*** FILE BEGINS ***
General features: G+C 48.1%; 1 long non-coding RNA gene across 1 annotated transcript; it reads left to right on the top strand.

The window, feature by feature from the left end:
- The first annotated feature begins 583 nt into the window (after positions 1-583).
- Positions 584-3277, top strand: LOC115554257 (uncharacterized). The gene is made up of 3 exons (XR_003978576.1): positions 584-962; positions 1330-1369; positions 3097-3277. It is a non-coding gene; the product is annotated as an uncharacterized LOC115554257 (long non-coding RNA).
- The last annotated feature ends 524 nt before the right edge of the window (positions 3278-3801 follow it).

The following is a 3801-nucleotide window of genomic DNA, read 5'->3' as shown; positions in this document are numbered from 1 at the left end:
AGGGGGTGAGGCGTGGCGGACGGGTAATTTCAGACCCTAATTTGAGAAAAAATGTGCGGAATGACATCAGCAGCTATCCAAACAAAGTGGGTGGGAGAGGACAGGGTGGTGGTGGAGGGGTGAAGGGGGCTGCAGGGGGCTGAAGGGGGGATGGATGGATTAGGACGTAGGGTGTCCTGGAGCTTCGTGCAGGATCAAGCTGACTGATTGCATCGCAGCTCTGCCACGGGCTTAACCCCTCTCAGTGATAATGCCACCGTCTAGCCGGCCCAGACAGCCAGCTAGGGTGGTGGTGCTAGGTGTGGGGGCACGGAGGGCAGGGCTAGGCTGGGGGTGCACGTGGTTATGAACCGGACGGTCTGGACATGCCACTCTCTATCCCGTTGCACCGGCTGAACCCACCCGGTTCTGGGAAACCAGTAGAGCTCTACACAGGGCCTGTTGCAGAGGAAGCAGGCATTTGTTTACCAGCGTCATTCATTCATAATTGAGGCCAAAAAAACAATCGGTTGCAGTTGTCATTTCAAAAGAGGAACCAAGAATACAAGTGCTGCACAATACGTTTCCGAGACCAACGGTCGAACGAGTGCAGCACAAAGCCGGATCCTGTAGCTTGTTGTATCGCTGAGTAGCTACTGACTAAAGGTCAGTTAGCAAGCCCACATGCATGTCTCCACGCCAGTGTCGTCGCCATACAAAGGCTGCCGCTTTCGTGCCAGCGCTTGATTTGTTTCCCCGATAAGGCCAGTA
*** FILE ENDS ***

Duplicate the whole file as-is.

General features: G+C 48.1%; 1 long non-coding RNA gene across 1 annotated transcript; it reads left to right on the top strand.

The window, feature by feature from the left end:
- The first annotated feature begins 583 nt into the window (after positions 1-583).
- Positions 584-3277, top strand: LOC115554257 (uncharacterized). The gene is made up of 3 exons (XR_003978576.1): positions 584-962; positions 1330-1369; positions 3097-3277. It is a non-coding gene; the product is annotated as an uncharacterized LOC115554257 (long non-coding RNA).
- The last annotated feature ends 524 nt before the right edge of the window (positions 3278-3801 follow it).

The following is a 3801-nucleotide window of genomic DNA, read 5'->3' as shown; positions in this document are numbered from 1 at the left end:
AGGGGGTGAGGCGTGGCGGACGGGTAATTTCAGACCCTAATTTGAGAAAAAATGTGCGGAATGACATCAGCAGCTATCCAAACAAAGTGGGTGGGAGAGGACAGGGTGGTGGTGGAGGGGTGAAGGGGGCTGCAGGGGGCTGAAGGGGGGATGGATGGATTAGGACGTAGGGTGTCCTGGAGCTTCGTGCAGGATCAAGCTGACTGATTGCATCGCAGCTCTGCCACGGGCTTAACCCCTCTCAGTGATAATGCCACCGTCTAGCCGGCCCAGACAGCCAGCTAGGGTGGTGGTGCTAGGTGTGGGGGCACGGAGGGCAGGGCTAGGCTGGGGGTGCACGTGGTTATGAACCGGACGGTCTGGACATGCCACTCTCTATCCCGTTGCACCGGCTGAACCCACCCGGTTCTGGGAAACCAGTAGAGCTCTACACAGGGCCTGTTGCAGAGGAAGCAGGCATTTGTTTACCAGCGTCATTCATTCATAATTGAGGCCAAAAAAACAATCGGTTGCAGTTGTCATTTCAAAAGAGGAACCAAGAATACAAGTGCTGCACAATACGTTTCCGAGACCAACGGTCGAACGAGTGCAGCACAAAGCCGGATCCTGTAGCTTGTTGTATCGCTGAGTAGCTACTGACTAAAGGTCAGTTAGCAAGCCCACATGCATGTCTCCACGCCAGTGTCGTCGCCATACAAAGGCTGCCGCTTTCGTGCCAGCGCTTGATTTGTTTCCCCGATAAGGCCAGTA